The United Nations says the security situation is improving in Burma's western Rakhine state, where violence between Buddhists and ethnic Rohingya Muslims has left dozens of people dead and tens of thousands displaced.
The U.N. Office for the Coordination of Humanitarian Affairs says reports of clashes have "substantially decreased" over the past three weeks. But it warns that sectarian tensions remain very high with continued sporadic conflicts in some areas.
Burmese authorities say a total of 87 people have been killed since late May, when riots and retaliatory attacks erupted after three Muslim men were blamed for the rape and murder of a Buddhist woman.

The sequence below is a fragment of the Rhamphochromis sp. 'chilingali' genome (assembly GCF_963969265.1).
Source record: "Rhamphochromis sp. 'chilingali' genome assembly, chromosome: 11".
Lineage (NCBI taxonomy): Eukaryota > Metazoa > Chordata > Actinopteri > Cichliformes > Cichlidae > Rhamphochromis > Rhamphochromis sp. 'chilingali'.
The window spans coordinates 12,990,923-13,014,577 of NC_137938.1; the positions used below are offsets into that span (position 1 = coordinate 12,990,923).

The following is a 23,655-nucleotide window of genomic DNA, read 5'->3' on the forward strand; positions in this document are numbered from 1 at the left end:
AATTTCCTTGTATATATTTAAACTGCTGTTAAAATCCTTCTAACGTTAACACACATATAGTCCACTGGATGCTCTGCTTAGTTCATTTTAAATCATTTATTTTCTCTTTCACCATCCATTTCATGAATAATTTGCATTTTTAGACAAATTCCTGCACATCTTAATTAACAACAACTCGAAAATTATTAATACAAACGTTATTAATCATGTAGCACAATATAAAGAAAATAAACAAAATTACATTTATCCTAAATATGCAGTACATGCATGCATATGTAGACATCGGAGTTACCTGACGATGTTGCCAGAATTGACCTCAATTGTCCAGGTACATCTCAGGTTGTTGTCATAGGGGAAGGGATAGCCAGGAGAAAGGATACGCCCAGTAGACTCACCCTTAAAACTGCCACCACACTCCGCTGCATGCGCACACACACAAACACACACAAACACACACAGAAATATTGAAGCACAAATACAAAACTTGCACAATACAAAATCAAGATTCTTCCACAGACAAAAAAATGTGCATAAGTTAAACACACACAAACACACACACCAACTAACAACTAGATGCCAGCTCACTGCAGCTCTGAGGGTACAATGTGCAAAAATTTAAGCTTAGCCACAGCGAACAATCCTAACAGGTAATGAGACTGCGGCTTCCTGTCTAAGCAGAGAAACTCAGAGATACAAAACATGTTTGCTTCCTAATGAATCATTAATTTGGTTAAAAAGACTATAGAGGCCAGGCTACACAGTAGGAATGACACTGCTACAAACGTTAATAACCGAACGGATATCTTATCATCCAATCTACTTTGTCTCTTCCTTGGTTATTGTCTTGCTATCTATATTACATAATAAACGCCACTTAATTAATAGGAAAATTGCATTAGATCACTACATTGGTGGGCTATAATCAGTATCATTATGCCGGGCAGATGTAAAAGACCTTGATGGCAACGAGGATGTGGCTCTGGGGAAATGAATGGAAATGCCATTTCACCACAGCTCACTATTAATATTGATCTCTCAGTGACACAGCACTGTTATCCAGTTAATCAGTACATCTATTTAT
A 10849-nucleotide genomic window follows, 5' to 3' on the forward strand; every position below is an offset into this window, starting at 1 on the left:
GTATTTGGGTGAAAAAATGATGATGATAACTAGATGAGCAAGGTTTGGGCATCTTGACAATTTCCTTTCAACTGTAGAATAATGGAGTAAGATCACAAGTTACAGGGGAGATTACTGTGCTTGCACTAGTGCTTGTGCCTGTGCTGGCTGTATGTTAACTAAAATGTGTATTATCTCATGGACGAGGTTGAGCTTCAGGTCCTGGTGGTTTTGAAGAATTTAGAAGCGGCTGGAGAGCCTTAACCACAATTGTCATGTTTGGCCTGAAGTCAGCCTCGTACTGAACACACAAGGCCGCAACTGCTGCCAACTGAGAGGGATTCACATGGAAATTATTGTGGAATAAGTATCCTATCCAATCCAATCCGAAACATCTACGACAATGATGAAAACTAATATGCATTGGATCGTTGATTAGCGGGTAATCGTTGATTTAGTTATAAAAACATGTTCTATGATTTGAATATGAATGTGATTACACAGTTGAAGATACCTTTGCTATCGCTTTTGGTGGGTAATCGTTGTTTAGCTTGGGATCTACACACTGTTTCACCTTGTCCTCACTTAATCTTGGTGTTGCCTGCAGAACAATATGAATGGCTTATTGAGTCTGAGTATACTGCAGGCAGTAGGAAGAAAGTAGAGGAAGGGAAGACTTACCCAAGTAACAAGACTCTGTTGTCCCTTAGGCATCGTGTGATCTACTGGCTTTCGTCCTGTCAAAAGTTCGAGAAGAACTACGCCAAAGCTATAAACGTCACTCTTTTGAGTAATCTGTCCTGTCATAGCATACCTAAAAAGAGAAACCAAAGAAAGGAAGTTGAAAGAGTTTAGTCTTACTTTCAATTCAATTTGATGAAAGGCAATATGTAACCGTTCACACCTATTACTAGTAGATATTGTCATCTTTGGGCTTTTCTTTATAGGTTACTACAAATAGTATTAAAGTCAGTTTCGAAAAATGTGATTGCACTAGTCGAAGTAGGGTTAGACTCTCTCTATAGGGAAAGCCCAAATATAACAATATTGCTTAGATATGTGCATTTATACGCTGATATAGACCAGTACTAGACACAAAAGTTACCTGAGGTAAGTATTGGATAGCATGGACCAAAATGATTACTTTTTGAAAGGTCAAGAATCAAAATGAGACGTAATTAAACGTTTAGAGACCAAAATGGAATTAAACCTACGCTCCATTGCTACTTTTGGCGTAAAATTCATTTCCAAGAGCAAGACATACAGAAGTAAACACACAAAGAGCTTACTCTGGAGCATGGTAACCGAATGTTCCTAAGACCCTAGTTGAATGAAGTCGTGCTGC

The unrest has highlighted the situation of the Rohingya, who are denied citizenship in Burma and not recognized as an ethnic group. Many Burmese consider the country's 800,000 Rohingya to be illegal immigrants from Bangladesh.
Rights groups such as Human Rights Watch and Amnesty International have also accused Burmese security forces of carrying out a campaign of violence and mass arrests against the Rohingya in the aftermath of the unrest.
Burma's government, which has a long history of violence against ethnic minorities, has denied the accusations, saying its security forces acted with restraint. Rakhine state has been under emergency rule since early June.
The government says over 68,500 people are still displaced as a result of the conflict, huddled in 63 refugee camps in Sittwe, Kyauktaw, and Maungdaw townships. Officials say over 5,300 houses were destroyed in the unrest.